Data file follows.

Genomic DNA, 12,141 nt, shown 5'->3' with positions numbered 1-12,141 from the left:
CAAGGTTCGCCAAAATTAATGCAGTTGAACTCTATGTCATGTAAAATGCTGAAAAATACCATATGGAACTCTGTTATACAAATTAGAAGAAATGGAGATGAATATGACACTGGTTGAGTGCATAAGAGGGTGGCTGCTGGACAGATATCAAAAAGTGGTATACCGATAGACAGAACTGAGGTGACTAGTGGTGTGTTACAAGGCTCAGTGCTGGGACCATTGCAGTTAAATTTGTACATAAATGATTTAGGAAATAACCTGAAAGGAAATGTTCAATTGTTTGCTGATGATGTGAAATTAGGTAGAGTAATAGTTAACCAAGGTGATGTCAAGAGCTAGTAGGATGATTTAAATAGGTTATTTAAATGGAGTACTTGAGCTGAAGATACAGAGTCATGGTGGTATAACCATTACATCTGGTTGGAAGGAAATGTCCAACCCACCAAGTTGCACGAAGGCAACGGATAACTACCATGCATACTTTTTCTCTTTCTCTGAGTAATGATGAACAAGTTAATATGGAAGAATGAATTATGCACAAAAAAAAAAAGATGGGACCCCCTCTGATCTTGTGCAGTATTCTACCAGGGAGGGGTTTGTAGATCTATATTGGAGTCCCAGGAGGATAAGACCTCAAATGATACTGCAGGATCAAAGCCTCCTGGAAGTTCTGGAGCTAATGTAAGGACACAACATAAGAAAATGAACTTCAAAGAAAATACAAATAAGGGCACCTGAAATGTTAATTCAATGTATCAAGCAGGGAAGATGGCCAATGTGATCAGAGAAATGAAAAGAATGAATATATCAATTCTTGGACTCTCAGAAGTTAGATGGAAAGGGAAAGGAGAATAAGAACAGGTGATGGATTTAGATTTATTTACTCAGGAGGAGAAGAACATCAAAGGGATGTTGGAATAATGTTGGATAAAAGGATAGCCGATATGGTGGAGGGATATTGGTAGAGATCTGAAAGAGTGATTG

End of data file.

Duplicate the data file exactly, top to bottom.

Genomic DNA, 12,141 nt, shown 5'->3' with positions numbered 1-12,141 from the left:
CAAGGTTCGCCAAAATTAATGCAGTTGAACTCTATGTCATGTAAAATGCTGAAAAATACCATATGGAACTCTGTTATACAAATTAGAAGAAATGGAGATGAATATGACACTGGTTGAGTGCATAAGAGGGTGGCTGCTGGACAGATATCAAAAAGTGGTATACCGATAGACAGAACTGAGGTGACTAGTGGTGTGTTACAAGGCTCAGTGCTGGGACCATTGCAGTTAAATTTGTACATAAATGATTTAGGAAATAACCTGAAAGGAAATGTTCAATTGTTTGCTGATGATGTGAAATTAGGTAGAGTAATAGTTAACCAAGGTGATGTCAAGAGCTAGTAGGATGATTTAAATAGGTTATTTAAATGGAGTACTTGAGCTGAAGATACAGAGTCATGGTGGTATAACCATTACATCTGGTTGGAAGGAAATGTCCAACCCACCAAGTTGCACGAAGGCAACGGATAACTACCATGCATACTTTTTCTCTTTCTCTGAGTAATGATGAACAAGTTAATATGGAAGAATGAATTATGCACAAAAAAAAAAAGATGGGACCCCCTCTGATCTTGTGCAGTATTCTACCAGGGAGGGGTTTGTAGATCTATATTGGAGTCCCAGGAGGATAAGACCTCAAATGATACTGCAGGATCAAAGCCTCCTGGAAGTTCTGGAGCTAATGTAAGGACACAACATAAGAAAATGAACTTCAAAGAAAATACAAATAAGGGCACCTGAAATGTTAATTCAATGTATCAAGCAGGGAAGATGGCCAATGTGATCAGAGAAATGAAAAGAATGAATATATCAATTCTTGGACTCTCAGAAGTTAGATGGAAAGGGAAAGGAGAATAAGAACAGGTGATGGATTTAGATTTATTTACTCAGGAGGAGAAGAACATCAAAGGGATGTTGGAATAATGTTGGATAAAAGGATAGCCGATATGGTGGAGGGATATTGGTAGAGATCTGAAAGAGTGATTG